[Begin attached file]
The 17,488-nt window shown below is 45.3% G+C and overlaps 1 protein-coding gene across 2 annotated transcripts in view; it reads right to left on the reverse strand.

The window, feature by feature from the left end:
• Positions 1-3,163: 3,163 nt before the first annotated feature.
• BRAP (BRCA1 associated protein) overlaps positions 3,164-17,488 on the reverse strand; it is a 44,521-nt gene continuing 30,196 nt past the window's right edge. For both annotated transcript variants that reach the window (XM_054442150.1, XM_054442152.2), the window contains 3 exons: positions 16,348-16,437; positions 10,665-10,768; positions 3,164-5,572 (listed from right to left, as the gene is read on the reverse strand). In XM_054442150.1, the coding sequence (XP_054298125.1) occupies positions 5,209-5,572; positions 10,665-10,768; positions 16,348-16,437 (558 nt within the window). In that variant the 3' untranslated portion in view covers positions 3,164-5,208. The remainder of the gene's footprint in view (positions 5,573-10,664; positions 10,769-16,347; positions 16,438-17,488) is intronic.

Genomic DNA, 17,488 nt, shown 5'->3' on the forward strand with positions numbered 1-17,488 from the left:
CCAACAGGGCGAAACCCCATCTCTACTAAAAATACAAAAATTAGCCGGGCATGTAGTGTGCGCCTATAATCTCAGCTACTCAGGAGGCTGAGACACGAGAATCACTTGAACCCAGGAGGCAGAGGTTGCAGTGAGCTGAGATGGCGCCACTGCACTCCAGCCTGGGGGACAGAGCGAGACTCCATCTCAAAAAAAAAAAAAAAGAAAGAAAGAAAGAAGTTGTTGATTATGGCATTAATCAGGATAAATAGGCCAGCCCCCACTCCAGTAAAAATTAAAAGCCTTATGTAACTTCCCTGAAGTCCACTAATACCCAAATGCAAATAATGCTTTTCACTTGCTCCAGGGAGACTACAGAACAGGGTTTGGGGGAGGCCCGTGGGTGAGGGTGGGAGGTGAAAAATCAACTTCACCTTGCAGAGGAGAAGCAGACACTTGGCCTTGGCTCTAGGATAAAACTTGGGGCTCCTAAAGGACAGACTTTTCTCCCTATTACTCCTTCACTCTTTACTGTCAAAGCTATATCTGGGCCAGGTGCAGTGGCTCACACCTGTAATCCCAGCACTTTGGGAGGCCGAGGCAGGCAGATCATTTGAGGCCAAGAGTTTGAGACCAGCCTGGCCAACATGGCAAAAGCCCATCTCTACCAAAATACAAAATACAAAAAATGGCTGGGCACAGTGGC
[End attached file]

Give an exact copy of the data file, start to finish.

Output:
The 17,488-nt window shown below is 45.3% G+C and overlaps 1 protein-coding gene across 2 annotated transcripts in view; it reads right to left on the reverse strand.

The window, feature by feature from the left end:
• Positions 1-3,163: 3,163 nt before the first annotated feature.
• BRAP (BRCA1 associated protein) overlaps positions 3,164-17,488 on the reverse strand; it is a 44,521-nt gene continuing 30,196 nt past the window's right edge. For both annotated transcript variants that reach the window (XM_054442150.1, XM_054442152.2), the window contains 3 exons: positions 16,348-16,437; positions 10,665-10,768; positions 3,164-5,572 (listed from right to left, as the gene is read on the reverse strand). In XM_054442150.1, the coding sequence (XP_054298125.1) occupies positions 5,209-5,572; positions 10,665-10,768; positions 16,348-16,437 (558 nt within the window). In that variant the 3' untranslated portion in view covers positions 3,164-5,208. The remainder of the gene's footprint in view (positions 5,573-10,664; positions 10,769-16,347; positions 16,438-17,488) is intronic.

Genomic DNA, 17,488 nt, shown 5'->3' on the forward strand with positions numbered 1-17,488 from the left:
CCAACAGGGCGAAACCCCATCTCTACTAAAAATACAAAAATTAGCCGGGCATGTAGTGTGCGCCTATAATCTCAGCTACTCAGGAGGCTGAGACACGAGAATCACTTGAACCCAGGAGGCAGAGGTTGCAGTGAGCTGAGATGGCGCCACTGCACTCCAGCCTGGGGGACAGAGCGAGACTCCATCTCAAAAAAAAAAAAAAAGAAAGAAAGAAAGAAGTTGTTGATTATGGCATTAATCAGGATAAATAGGCCAGCCCCCACTCCAGTAAAAATTAAAAGCCTTATGTAACTTCCCTGAAGTCCACTAATACCCAAATGCAAATAATGCTTTTCACTTGCTCCAGGGAGACTACAGAACAGGGTTTGGGGGAGGCCCGTGGGTGAGGGTGGGAGGTGAAAAATCAACTTCACCTTGCAGAGGAGAAGCAGACACTTGGCCTTGGCTCTAGGATAAAACTTGGGGCTCCTAAAGGACAGACTTTTCTCCCTATTACTCCTTCACTCTTTACTGTCAAAGCTATATCTGGGCCAGGTGCAGTGGCTCACACCTGTAATCCCAGCACTTTGGGAGGCCGAGGCAGGCAGATCATTTGAGGCCAAGAGTTTGAGACCAGCCTGGCCAACATGGCAAAAGCCCATCTCTACCAAAATACAAAATACAAAAAATGGCTGGGCACAGTGGC